The following editorials were commissioned by Citysearch

The Money Order Office

Melbourne is a very lucky city to have bars like the Money Order Office (MOO). All of Australia envies the way that Melbourne has reclaimed its forgotten laneways, rooftops and basements as destinations for the drinking class. As more and more classic corner pubs languish beneath the shadows of a new breed of hoteliers hovering for the kill, so to are long since forgotten warehouse and storage spaces falling prey to bright young operators. Located in a basement off a lane, off another lane, MOO is one such place.

This once dank and Dickensian annex to Melbourne’s glorious former GPO has been transformed into a seriously classy club-like lounge bar accommodating rich furnishings and intimate nooks aglow with warm, low lighting. As alluring as its setting are the 900 types of wines available from the wine list. Given this, added to a great cocktail list and many a top-shelf libation, it’s no wonder that MOO was voted Australian Wine Bar of the Year within 12 months of operations.

A bar grazing menu accompanies the many wines available by the glass or bottle. Becks is available on tap and great bottled beers from esteemed brewers such as the Clare Valley’s Tim Knappstein and the Barossa Valley’s Pepperjack add to the whole MOO experience. Upstairs, her little sister, the Penny Blue Lounge Bar ramps things up a little, where from 6pm on Fridays (and the occasional Thursday and Saturday night), the resident DJ holds court while dispensing chill house, funk and modern jazz. Silent movies from a laneway projector in the outdoor smoking area provide just the right amount of olde world cool. So Melbourne right now!

Brenton Geyer, April 2010

 St Kilda Bowling Club

At the St Kilda Bowling Club, you don’t need to know anything about lawn bowls to soak in the time-honoured traditions associated with this genteel pastime, although many of its patrons do. Formed in 1865, the club is the second oldest existing bowls club in Australia and still operates primarily for that purpose.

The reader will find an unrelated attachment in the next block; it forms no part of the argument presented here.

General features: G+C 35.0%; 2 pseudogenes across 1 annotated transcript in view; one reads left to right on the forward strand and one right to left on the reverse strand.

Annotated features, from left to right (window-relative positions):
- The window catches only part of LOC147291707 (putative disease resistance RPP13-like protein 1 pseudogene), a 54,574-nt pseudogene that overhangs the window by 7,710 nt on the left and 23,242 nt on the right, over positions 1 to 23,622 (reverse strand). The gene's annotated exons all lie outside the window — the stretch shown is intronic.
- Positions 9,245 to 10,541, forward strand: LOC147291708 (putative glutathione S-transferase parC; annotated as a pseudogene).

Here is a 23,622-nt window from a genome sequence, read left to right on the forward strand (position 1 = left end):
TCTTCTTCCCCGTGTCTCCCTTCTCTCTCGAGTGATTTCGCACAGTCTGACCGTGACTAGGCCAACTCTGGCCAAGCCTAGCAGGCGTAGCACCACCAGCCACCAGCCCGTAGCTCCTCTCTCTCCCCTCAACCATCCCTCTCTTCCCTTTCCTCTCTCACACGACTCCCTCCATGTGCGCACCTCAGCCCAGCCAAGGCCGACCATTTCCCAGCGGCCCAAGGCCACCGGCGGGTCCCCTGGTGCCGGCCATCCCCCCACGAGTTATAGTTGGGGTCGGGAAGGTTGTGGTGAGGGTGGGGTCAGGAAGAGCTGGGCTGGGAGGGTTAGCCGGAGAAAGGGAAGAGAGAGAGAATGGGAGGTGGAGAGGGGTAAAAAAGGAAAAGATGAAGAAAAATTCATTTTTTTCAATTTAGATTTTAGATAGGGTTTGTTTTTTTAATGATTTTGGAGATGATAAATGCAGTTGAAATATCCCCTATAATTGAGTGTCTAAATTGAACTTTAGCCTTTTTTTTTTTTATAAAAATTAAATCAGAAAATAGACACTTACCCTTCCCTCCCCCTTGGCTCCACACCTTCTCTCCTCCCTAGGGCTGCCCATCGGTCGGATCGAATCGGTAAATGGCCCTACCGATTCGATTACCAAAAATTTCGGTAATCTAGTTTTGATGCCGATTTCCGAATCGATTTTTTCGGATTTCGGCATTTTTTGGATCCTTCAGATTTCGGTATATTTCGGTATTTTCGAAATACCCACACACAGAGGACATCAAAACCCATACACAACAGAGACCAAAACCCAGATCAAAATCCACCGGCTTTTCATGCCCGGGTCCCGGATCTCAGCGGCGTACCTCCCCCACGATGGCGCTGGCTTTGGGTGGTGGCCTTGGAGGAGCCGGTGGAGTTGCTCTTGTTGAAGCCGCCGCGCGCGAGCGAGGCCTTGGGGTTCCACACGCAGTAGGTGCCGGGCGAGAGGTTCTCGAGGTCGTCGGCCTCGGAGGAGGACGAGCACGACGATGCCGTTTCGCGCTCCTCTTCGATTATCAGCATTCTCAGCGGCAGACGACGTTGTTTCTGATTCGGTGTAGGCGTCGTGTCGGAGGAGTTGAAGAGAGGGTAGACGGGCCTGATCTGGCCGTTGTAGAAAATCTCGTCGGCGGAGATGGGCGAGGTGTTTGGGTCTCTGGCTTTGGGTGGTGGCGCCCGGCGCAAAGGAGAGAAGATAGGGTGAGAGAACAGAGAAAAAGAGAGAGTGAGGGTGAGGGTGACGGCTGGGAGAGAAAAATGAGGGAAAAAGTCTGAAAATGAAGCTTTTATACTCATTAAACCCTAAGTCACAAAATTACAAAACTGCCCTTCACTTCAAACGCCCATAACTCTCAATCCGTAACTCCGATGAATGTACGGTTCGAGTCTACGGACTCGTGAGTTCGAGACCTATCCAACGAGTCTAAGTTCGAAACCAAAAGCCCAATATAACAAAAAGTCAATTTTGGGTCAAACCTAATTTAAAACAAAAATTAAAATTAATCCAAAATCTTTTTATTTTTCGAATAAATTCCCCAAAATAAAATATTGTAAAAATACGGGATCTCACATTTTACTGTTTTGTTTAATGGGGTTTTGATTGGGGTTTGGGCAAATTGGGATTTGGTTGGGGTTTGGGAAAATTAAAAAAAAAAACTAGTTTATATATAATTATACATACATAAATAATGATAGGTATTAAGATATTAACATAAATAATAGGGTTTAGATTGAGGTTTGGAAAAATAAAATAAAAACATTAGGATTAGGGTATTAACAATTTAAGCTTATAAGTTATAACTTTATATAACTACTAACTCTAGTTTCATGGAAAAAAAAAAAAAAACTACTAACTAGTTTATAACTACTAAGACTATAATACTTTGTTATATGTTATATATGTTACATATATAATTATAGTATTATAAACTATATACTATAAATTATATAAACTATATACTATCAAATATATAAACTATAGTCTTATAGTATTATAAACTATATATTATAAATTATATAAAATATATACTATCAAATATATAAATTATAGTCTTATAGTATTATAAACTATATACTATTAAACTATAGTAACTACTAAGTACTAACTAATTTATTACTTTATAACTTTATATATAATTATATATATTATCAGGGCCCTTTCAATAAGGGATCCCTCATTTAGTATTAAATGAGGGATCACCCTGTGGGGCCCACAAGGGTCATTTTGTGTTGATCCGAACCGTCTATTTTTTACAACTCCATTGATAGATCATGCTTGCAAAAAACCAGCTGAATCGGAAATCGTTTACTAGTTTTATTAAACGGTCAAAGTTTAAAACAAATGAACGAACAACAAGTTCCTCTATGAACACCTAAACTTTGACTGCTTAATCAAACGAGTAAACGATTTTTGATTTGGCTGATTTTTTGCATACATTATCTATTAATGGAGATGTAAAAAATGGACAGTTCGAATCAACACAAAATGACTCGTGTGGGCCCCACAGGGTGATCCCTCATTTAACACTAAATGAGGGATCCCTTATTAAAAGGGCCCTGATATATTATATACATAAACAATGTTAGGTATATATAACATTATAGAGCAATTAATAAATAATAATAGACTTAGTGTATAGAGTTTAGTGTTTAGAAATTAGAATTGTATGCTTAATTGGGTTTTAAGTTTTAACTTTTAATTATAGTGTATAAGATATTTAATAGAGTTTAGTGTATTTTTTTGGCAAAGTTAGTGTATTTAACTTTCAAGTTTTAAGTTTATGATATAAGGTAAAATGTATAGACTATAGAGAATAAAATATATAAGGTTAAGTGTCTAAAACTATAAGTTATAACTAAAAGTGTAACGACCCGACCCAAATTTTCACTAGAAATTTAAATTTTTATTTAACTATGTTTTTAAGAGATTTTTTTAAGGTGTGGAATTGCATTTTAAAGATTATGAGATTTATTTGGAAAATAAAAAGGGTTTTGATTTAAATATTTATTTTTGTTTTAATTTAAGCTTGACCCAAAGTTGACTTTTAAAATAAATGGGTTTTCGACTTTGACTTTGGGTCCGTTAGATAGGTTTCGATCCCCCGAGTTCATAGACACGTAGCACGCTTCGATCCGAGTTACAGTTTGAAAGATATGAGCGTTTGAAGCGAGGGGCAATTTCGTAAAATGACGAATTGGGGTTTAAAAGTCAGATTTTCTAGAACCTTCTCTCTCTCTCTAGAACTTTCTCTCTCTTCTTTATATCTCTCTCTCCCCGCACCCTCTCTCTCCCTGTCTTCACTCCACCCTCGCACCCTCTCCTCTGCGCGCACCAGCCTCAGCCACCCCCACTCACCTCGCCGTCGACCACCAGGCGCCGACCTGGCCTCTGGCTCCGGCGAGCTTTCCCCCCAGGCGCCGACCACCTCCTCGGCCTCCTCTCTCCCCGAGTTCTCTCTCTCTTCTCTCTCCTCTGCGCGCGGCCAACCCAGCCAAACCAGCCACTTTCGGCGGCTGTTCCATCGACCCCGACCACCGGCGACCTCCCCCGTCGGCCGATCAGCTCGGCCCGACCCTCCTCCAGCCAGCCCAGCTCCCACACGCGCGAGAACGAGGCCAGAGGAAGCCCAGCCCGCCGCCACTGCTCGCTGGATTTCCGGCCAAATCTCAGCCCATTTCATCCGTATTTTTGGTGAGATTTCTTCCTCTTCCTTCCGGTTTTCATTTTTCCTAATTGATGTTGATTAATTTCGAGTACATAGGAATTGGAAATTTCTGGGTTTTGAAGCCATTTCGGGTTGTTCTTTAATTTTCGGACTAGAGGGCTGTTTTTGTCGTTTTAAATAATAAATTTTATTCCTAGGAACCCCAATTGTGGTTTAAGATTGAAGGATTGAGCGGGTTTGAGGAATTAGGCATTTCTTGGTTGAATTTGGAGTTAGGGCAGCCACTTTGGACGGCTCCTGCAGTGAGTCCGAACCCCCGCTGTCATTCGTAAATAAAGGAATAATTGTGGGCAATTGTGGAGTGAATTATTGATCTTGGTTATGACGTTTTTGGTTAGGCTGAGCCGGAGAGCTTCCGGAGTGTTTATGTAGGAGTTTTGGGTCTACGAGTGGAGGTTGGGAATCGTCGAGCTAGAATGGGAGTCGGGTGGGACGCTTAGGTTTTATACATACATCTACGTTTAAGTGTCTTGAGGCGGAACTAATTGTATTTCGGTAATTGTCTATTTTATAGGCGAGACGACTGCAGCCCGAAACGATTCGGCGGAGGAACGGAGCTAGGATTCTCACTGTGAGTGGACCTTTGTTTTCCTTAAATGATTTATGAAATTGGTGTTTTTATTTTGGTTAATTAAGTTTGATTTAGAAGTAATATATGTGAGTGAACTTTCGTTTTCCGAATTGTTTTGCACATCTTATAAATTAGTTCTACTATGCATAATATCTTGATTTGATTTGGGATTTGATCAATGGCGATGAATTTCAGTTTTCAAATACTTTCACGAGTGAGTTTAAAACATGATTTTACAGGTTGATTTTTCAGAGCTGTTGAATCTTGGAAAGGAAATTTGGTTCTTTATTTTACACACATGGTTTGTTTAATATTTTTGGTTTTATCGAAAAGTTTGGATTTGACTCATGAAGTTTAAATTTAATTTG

This place is however, increasingly, is a destination for St Kilda-ites to toss away their working day worries, sit back with a beer and wind the world back a few notches. Hidden behind a high hedge on Fitzroy Street, this is the place of choice for cheap pots, bar-priced spirits and commonplace nuts and chips. Drinkers do not come here for anything fancy. It’s basic front bar stuff, no-nonsense service and designer-free in every way. It’s all wonderfully shabby (but definitely not chic) with a real ‘left over’ feel to the furnishings, not the least of which is the aged portrait of a young Queen Elizabeth over the bar.

In addition to a romp with ‘jack or ‘kitty’ on the green, the recreational curricula extends to pool, pinball, darts or table soccer. Such is the appeal of this place for its relaxed and leisurely paced approach to life that you may end up sharing a sausage sizzle with a team of boozed-up ad agency types, pierced and inked-up goths or somewhat bewildered senior long-term club members, all mixing it in the name of cheap beer and cheap thrills.

Brenton Geyer, April 2010

Cicciolina Back Bar

Cicciolina Back Bar Originally conceived as a holding pen for those in wait for a much sought after table at the attached restaurant, the Back Bar has now become an equally popular destination in its own right. Still St Kilda’s best kept little secret, the Back Bar is a favourite amongst favourites for a growing band of loyal Cicciolina devotees who bring with them a set of gourmet virtues that are iron-clad and unwavering when it comes to food, wine and Melbourne style. The Back Bar is bordello-like in its presentation, with high backed, black clad horseshoe booths, very low lighting, quirky décor and a rather unceremonious no-name side entrance. A bunker-like alleyway links a rear car park to Acland Street giving only secretive glimpses into what lurks beyond a set of old venetian blinds, much less to the talented folk whose eccentricity and individuality make this little gem work. A generously considered wine and cocktail list compliments yummy snacks designed to graze while drinking. Melbourne’s best spicy meatballs can be got for just $8.50 or a variety of other small plates that sample the menu of Cicciolina restaurant. When the Back Bar is really busy, it’s great, but when it’s empty, it’s better – like a secret discovery that everyone else is yet to find – a dark nook where you can imagine clandestine couplings and hushed negotiations taking place, a world away from the tourist-driven madness of Acland Street.

Brenton Geyer, July 2010


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